The two women faced a version of a problem that affects growing numbers of people. As the technology to create life outpaces the law’s ability to provide for it, couples are having children whose legal status is, depending on where they are in the world, terrifyingly open to interpretation. By necessity, most of them are same-sex couples, although heterosexual couples in surrogacy arrangements can face similar problems: the failure of one jurisdiction to recognise the legitimacy of a birth certificate issued by another. As is permitted in New York, Moreno and Mori were both named on their daughter’s birth certificate, but when they travelled, there was no guarantee that Mori, the “non-birth mother”, would have any rights. She is the child’s genetic parent but, on the advice of lawyers, was obliged to adopt her own daughter after Moreno gave birth.

Though Florida law has an expedited procedure for stepparent adoption (where a heterosexual spouse will adopt his or her stepchild), no such expedited procedures are provided for in the Florida Statutes for homosexual partners. This is, in part, because Florida does not recognize gay marriage.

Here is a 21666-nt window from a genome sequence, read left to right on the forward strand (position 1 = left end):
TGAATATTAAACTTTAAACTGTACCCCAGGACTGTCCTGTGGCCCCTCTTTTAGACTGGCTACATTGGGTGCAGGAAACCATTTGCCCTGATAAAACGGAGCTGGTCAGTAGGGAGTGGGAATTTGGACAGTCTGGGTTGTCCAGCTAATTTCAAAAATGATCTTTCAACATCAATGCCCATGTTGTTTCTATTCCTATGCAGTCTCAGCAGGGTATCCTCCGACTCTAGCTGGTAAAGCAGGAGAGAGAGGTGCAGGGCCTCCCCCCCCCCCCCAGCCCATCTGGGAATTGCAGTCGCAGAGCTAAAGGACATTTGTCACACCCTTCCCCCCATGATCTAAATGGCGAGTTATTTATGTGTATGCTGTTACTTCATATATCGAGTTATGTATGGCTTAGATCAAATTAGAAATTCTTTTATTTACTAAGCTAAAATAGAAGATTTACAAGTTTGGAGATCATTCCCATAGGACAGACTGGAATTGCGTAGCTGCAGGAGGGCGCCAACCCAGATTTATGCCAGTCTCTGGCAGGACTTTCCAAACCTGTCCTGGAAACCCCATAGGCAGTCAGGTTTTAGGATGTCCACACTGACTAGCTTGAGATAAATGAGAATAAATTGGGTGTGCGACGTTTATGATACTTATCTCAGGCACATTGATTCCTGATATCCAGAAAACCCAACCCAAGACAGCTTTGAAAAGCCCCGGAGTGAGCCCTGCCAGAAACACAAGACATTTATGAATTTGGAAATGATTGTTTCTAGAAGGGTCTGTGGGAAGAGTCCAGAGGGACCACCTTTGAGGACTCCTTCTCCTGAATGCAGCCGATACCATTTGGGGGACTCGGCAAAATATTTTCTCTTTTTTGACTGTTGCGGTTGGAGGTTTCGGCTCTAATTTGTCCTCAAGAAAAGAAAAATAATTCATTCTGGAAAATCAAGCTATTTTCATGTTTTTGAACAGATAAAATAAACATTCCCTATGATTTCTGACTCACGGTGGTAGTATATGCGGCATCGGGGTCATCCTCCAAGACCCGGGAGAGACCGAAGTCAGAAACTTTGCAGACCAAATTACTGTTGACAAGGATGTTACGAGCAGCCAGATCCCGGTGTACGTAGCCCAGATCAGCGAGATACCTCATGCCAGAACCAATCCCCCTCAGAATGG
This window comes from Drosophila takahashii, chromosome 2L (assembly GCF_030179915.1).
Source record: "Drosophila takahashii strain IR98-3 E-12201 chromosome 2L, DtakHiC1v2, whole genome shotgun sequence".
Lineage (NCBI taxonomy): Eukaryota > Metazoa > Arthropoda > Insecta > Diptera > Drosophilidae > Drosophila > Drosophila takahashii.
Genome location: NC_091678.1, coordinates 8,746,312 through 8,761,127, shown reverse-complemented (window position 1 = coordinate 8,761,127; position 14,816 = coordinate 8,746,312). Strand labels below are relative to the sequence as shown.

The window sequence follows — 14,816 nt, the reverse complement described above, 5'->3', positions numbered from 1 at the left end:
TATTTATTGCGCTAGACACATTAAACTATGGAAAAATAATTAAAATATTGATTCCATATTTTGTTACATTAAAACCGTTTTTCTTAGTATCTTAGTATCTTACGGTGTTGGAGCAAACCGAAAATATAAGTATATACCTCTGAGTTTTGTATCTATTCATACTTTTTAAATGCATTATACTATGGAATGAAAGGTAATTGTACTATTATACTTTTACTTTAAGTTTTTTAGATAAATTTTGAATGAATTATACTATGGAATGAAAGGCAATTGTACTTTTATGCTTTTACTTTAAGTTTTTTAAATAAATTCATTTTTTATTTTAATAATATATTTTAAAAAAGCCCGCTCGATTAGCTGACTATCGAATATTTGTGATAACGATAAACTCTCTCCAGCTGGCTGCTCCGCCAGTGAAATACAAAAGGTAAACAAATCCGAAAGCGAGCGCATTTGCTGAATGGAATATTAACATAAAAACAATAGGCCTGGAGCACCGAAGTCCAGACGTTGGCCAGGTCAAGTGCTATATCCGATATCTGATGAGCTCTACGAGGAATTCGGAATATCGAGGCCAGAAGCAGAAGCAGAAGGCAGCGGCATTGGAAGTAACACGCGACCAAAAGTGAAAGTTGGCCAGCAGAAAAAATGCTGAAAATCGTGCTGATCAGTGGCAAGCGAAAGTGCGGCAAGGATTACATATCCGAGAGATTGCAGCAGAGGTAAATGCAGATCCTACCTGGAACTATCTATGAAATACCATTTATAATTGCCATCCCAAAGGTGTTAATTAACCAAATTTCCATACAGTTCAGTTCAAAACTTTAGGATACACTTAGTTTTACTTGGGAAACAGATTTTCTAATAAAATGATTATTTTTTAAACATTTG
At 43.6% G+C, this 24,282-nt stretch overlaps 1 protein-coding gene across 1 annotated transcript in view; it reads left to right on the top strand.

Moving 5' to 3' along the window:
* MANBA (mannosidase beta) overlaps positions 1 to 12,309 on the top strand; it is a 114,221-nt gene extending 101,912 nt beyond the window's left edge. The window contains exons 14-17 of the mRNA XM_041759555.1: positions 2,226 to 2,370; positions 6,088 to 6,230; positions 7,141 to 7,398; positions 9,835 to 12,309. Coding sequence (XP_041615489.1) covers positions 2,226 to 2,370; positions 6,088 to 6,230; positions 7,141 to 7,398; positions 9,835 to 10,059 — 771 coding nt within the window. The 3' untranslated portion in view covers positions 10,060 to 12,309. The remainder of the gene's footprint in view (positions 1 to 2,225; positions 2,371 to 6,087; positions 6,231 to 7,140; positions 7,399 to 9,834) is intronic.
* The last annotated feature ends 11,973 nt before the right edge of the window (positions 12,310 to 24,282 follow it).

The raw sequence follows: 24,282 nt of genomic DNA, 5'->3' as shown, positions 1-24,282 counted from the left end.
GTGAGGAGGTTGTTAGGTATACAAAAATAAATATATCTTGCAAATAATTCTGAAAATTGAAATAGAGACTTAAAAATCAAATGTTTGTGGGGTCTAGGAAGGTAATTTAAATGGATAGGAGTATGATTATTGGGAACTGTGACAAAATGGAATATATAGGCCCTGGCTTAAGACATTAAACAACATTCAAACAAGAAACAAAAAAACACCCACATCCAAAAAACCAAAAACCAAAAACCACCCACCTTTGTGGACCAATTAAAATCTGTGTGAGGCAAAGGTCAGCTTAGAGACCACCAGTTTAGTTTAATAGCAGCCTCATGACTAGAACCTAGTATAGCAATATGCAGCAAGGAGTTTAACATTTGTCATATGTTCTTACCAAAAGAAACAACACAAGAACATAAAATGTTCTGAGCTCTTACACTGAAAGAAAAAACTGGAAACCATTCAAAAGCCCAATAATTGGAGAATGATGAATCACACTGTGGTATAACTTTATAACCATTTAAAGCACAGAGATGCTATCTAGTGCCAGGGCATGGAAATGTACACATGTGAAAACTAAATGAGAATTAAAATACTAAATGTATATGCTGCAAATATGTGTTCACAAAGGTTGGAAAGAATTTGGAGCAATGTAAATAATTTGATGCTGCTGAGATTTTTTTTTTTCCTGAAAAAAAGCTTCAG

[Related: In A Florida Child Custody Case, Does It Matter That I Am Gay?]

[Related:  In Which County Should I File My Florida Adoption Case?]

However, a gay person may have the option of adopting his or her partner’s child through a “second parent adoption.” This is where partners jointly petition the court to allow the non-legal parent to become a legal parent.